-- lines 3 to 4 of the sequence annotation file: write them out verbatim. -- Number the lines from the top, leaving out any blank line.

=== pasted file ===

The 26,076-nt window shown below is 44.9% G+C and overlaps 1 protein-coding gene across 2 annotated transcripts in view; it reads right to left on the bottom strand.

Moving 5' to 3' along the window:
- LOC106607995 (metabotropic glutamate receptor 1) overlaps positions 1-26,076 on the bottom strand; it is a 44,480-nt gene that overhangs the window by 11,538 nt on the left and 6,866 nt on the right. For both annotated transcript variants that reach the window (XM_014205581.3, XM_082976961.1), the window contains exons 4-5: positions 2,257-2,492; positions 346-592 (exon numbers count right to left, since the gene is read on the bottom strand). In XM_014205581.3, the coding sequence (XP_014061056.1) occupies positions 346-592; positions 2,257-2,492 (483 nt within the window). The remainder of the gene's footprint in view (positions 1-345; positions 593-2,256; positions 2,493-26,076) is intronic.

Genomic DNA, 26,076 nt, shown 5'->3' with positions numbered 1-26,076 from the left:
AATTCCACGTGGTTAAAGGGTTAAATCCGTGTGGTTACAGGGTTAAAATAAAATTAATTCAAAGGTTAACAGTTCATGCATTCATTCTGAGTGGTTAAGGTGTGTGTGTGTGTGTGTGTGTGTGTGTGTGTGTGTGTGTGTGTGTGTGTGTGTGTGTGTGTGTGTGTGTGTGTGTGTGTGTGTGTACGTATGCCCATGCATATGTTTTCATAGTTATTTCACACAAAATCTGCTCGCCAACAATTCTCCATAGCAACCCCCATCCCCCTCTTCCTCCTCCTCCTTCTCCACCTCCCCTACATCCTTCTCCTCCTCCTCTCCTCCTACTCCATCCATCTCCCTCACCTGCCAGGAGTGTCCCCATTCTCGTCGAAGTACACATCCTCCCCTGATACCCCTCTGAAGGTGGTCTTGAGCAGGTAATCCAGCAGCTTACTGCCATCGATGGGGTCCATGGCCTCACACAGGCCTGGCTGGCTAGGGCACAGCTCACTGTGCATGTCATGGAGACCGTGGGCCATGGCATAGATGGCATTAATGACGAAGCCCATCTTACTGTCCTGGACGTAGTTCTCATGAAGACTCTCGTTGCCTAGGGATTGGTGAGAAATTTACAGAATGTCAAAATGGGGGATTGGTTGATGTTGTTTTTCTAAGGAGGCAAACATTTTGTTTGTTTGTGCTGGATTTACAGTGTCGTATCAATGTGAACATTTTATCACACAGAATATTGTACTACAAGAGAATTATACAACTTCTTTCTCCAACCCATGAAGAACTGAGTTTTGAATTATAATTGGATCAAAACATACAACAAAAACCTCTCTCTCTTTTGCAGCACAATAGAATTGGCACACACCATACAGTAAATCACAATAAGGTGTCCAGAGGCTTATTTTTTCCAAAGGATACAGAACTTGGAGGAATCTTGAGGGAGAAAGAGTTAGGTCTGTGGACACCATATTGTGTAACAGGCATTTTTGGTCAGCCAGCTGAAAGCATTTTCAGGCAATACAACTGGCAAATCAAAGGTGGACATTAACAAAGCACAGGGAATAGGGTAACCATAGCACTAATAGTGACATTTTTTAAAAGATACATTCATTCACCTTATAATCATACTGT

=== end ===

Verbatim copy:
- LOC106607995 (metabotropic glutamate receptor 1) overlaps positions 1-26,076 on the bottom strand; it is a 44,480-nt gene that overhangs the window by 11,538 nt on the left and 6,866 nt on the right. For both annotated transcript variants that reach the window (XM_014205581.3, XM_082976961.1), the window contains exons 4-5: positions 2,257-2,492; positions 346-592 (exon numbers count right to left, since the gene is read on the bottom strand). In XM_014205581.3, the coding sequence (XP_014061056.1) occupies positions 346-592; positions 2,257-2,492 (483 nt within the window). The remainder of the gene's footprint in view (positions 1-345; positions 593-2,256; positions 2,493-26,076) is intronic.

Genomic DNA, 26,076 nt, shown 5'->3' with positions numbered 1-26,076 from the left: